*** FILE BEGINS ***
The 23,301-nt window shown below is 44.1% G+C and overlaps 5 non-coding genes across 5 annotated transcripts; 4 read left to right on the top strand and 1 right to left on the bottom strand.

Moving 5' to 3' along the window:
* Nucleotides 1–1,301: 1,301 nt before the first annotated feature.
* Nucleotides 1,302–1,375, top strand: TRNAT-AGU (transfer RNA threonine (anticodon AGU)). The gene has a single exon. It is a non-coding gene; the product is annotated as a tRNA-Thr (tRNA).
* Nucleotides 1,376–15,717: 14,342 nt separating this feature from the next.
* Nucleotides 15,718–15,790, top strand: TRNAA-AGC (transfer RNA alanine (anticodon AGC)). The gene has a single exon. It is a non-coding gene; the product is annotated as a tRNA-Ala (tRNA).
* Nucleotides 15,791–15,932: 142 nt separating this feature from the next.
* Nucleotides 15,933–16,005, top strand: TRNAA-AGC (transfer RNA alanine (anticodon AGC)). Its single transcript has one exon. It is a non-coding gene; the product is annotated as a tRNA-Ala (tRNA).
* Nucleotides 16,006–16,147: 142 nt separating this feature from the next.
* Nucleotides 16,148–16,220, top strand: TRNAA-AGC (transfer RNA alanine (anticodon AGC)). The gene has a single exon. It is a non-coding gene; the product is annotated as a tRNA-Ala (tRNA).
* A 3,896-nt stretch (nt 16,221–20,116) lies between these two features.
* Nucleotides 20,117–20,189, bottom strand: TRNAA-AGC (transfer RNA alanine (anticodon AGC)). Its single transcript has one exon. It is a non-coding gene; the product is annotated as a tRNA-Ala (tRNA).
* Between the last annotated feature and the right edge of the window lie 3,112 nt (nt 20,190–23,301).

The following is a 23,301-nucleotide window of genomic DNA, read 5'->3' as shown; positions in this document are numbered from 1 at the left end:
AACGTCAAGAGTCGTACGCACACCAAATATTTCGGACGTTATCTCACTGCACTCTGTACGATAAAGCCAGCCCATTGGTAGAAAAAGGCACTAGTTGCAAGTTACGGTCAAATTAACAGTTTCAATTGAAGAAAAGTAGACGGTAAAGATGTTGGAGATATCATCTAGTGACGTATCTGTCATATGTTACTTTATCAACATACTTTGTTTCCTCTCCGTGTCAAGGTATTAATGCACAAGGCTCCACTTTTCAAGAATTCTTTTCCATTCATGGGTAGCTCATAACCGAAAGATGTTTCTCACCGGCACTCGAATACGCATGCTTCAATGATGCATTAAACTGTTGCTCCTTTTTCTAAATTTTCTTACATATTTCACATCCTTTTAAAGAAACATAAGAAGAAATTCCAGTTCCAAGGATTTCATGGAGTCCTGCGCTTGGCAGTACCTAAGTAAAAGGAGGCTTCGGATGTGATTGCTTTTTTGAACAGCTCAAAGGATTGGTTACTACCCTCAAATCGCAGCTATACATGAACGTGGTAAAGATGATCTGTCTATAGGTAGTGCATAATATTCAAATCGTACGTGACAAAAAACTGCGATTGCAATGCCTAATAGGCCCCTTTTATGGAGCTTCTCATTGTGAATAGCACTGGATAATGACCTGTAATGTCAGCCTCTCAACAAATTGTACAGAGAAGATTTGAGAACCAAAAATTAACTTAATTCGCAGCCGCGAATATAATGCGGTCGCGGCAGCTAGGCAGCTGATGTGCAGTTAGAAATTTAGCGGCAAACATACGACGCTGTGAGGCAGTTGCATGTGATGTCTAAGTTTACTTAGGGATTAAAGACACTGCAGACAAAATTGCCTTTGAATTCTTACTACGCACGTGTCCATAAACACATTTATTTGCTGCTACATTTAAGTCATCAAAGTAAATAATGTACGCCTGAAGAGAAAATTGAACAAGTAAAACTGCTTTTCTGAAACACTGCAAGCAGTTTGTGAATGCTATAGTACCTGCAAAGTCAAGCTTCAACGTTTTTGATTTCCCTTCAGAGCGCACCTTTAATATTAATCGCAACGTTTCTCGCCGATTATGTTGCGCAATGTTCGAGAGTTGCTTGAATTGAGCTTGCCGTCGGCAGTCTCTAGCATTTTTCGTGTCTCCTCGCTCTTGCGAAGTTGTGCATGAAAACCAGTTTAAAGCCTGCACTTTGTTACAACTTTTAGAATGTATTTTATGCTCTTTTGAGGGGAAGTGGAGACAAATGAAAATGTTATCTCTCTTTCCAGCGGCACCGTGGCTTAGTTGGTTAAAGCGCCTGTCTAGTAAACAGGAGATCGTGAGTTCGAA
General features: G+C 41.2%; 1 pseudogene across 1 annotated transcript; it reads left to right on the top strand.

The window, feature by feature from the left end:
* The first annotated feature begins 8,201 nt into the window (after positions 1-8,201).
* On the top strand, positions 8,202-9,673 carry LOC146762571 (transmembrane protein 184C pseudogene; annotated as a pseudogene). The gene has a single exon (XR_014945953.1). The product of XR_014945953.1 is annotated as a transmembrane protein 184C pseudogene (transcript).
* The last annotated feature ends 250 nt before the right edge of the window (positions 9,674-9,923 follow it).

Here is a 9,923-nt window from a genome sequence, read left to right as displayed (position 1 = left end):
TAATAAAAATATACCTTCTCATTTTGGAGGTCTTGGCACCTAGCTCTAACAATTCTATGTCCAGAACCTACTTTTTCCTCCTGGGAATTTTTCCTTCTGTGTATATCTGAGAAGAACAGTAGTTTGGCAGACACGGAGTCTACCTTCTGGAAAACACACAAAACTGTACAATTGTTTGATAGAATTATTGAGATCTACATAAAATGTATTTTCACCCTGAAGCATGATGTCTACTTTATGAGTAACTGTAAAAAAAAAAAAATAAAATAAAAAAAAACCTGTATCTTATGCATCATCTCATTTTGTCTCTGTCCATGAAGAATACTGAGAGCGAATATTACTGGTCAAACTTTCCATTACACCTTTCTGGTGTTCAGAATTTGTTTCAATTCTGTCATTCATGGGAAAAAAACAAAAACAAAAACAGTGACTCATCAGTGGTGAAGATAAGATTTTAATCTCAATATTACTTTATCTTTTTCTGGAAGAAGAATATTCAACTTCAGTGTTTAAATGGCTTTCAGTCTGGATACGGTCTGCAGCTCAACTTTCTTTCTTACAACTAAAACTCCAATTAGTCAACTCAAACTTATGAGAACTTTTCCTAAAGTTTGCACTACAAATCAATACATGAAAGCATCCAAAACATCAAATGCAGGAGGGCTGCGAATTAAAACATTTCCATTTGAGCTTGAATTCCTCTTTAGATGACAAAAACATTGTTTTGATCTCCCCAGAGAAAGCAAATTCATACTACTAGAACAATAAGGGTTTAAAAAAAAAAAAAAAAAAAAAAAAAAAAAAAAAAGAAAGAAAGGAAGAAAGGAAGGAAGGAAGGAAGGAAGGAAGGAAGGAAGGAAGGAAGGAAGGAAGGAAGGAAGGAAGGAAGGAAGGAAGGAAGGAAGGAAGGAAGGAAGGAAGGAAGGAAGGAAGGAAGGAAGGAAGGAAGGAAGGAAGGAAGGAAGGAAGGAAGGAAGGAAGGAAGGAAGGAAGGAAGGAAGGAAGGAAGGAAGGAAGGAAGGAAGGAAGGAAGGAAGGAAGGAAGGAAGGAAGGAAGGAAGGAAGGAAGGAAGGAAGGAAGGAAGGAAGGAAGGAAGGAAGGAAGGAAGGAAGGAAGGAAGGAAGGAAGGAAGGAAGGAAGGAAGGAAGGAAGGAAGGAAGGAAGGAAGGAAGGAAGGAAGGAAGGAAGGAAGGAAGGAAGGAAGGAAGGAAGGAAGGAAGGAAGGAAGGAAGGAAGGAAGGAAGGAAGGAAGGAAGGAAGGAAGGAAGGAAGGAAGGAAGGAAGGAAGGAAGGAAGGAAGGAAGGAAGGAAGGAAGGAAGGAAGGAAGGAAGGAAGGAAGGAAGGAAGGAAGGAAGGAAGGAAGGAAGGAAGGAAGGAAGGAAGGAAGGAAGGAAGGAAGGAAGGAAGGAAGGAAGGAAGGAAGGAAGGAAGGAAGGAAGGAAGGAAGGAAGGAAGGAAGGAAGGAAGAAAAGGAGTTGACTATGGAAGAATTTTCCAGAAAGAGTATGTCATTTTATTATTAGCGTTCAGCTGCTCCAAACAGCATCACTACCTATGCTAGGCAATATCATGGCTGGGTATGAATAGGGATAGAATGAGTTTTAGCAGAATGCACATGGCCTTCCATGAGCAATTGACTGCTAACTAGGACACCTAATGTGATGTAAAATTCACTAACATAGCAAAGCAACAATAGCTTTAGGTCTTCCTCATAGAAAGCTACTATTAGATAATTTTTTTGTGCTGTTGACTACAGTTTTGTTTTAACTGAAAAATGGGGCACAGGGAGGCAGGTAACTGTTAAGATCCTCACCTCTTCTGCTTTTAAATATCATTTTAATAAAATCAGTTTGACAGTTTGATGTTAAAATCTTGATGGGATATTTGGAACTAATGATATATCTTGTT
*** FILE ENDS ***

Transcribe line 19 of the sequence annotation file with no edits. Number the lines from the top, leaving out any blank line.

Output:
* On the top strand, positions 8,202-9,673 carry LOC146762571 (transmembrane protein 184C pseudogene; annotated as a pseudogene). The gene has a single exon (XR_014945953.1). The product of XR_014945953.1 is annotated as a transmembrane protein 184C pseudogene (transcript).